How COA Analyzes Chess Openings: Part of the Chess Openings Guide

# Chess Openings Analyzer [Beta v1.0][How COA Analyzes Chess Openings]

If you've been studying Chess for a while, you may have come across certain websites that give you percentage statistics about various Opening moves. One good example we know of is the "Chess Openings Explorer", at MasterChessGames.com.

The focus of their Chess Openings Explorer (COE) is to show the Percentage of Wins that a given move in an Opening sequence achieved, based upon the total number of Chess games that featured that particular move (see screen capture, below).

Screen capture: Chess Openings Explorer @ MasterChessGames.com

While it's a start (and far better than going into a game totally unprepared), just focusing on "Win Percentage" isn't enough in helping us to determine which Opening moves and sequences will give us a better chance of approaching the Middlegame phase, with an overall advantage over our opponent.

You see, what the COE results don't tell us is why a specific move helped to win the game.

It's critical that we know why certain moves are chosen over others, otherwise we're just approaching each game blind, reliant more upon our opponent making mistakes, instead of being able to take command of our own army and, more knowledgeably, fight to dictate how the game pans out.

The upshot of all that, therefore, is we need something a tad more detailed than Winning Percentage statistics, alone ... and that's what we're looking into, here, at Chess-Game-Strategies.com.

The following methods for analyzing positions and looking for advantages on the Chessboard are all based on ideas, advice and teachings from Grandmaster Yasser Seirawan, in his Winning Chess series of books.

What we've tried to do is take each of Yasser's methods and give them a score, just to see if we can come up with a single figure that might determine whether there is a single best Opening sequence.

Or, perhaps, see whether certain methods are more important than others (e.g. Is Center Domination analysis more important than, say, Control analysis? Or, are they both as important as each other? Etc. At the moment, it's all pretty much experimental.

Right, here's what we're analyzing:

1. Center Domination
2. Control
3. Point Count
4. Space Count
5. Territorial Domination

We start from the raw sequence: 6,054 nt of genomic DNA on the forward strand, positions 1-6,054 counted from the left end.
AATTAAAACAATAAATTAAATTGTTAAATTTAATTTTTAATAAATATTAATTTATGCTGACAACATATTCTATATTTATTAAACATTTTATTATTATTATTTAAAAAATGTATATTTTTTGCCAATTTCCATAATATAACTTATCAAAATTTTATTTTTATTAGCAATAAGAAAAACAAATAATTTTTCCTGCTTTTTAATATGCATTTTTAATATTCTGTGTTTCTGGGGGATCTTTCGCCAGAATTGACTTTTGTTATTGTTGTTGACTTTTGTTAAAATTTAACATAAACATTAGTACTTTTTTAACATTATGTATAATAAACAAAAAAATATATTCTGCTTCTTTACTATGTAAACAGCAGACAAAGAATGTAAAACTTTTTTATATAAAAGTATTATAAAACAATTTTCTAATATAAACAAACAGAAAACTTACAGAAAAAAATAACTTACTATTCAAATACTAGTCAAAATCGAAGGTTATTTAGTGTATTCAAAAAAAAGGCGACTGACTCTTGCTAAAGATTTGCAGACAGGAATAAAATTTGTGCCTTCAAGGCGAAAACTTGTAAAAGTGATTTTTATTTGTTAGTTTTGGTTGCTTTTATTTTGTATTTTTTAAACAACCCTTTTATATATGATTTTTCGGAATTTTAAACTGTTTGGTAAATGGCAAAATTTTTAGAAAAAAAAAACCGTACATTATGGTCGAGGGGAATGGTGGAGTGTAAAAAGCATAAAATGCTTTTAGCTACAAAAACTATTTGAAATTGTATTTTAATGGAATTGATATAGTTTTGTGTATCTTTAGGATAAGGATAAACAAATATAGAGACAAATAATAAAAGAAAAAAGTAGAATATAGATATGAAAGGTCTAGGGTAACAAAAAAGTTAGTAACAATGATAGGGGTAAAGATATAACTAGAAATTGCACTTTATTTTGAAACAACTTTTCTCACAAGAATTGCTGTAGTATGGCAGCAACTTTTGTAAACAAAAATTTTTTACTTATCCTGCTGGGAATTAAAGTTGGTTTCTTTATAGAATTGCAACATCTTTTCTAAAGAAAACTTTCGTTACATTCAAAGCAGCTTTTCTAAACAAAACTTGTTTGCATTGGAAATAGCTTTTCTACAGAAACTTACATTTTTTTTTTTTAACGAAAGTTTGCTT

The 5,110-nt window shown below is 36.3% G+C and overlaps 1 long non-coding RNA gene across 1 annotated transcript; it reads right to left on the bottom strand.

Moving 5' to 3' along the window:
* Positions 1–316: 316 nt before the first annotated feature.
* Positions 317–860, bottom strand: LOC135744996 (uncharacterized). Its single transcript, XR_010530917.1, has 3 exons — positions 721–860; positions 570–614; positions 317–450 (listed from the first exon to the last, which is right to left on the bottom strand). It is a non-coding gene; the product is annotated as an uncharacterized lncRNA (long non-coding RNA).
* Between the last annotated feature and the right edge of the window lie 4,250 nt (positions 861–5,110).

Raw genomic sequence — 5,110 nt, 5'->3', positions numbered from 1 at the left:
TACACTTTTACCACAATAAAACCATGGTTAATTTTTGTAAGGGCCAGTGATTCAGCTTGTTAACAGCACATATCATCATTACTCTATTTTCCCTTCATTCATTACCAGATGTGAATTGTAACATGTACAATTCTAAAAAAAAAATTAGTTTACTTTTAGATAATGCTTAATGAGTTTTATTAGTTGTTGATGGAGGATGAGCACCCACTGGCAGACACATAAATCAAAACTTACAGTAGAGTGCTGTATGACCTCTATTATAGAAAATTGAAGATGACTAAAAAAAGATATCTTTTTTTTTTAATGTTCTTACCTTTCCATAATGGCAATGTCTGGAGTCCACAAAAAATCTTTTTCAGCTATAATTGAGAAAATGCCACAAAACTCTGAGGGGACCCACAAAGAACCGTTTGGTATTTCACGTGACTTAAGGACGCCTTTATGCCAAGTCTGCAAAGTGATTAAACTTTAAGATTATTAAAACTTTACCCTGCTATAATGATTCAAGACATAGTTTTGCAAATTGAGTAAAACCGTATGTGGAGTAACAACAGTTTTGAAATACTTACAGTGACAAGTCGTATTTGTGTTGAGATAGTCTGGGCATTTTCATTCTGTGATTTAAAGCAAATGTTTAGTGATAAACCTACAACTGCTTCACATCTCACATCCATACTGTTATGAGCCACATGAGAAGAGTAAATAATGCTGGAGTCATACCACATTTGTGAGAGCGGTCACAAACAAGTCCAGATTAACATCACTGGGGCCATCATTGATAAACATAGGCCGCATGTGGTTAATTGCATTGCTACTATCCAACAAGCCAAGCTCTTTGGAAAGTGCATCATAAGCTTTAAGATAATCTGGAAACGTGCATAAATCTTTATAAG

6. Castled King
7. Connected Rooks

How to make the most of the Analysis data ...

For any given position, you need to assess how subsequent moves impact the current Analysis elements (Center Domination, Control, Point Count, Space Count, and Territorial Domination, in particular).

If you want to save a LOT of time while analyzing these different methods, download my prototype analysis software: Chess Openings Analyzer, Beta v1.0.

While it might be tempting just to skip this analysis, it's not good enough just to guess at the outcome of a move ... we must know what results different actions cause.

But, once done, the results of different moves should give you a better idea as to which move is likely to be your Candidate Move.

From initial findings, we've found it's important not to discount a move or sequence just because it currently appears to be slightly worse than another Opening sequence. A move that starts slowly - according to the data - can soon catch up, and even prove to be better than ones that were originally deemed superior.

Until you get to the end of an Opening sequence, keep an open-mind about the positions, as one that appears to have less potential could be turned around to prove a really solid Chess Opening.

The only true opportunity for comparison of the success and/or failure of a particular sequence, will come after you've:
2. Built a House for Your King;
5. and Controlled the Center;
6. ... all while endeavoring to Obey the Rules of Strategy.

#### Index, The 7 Elements Analyzed by the COA [Beta v1.0]

This is how each of the seven analysis elements will be assessed:
1. Center Domination (page 1)
Controlling the Center is one of Yasser Seirawan's principles of Strategy for the Opening, so this element looks at which army manages to dominate the Center. COA calculates coverage of both the Center and the Small Center.

2. Control (page 2)
This element expands on the analysis of the Center territory and looks at coverage of the entire Chessboard, to see where both armies dominate and discovers who holds a greater amount of territory, overall.

3. Point Count (page 3)
Each Chess Piece is given a relative value, which can be used to evaluate potential trades/exchanges of material, as well as helping you determine whose army has the greater potential force, by totting-up the points into a single figure. Because the King is technically invaluable, the COA shortcuts things by not counting the King in the Point Count analysis.

4. Space Count (page 4)
This element helps you determine how much of an impact any given position is having, in the enemy's territory.

5. Territorial Domination (page 5)
This element only involves the positioning of Pawns, to determine how much territory is legitimately claimed by either side.

6. Castled King (page 6)
Castling is the fastest way to get your King into his House, so OCA gives a point when Castling takes place. If Castling becomes VOID, 5 Points are deducted.

7. Connected Rooks (page 7)
Rooks are more effective if they can work together. In order for Rooks to be able to work together, they must be able to see each other directly. Once this happens, they're known as "Connected Rooks".

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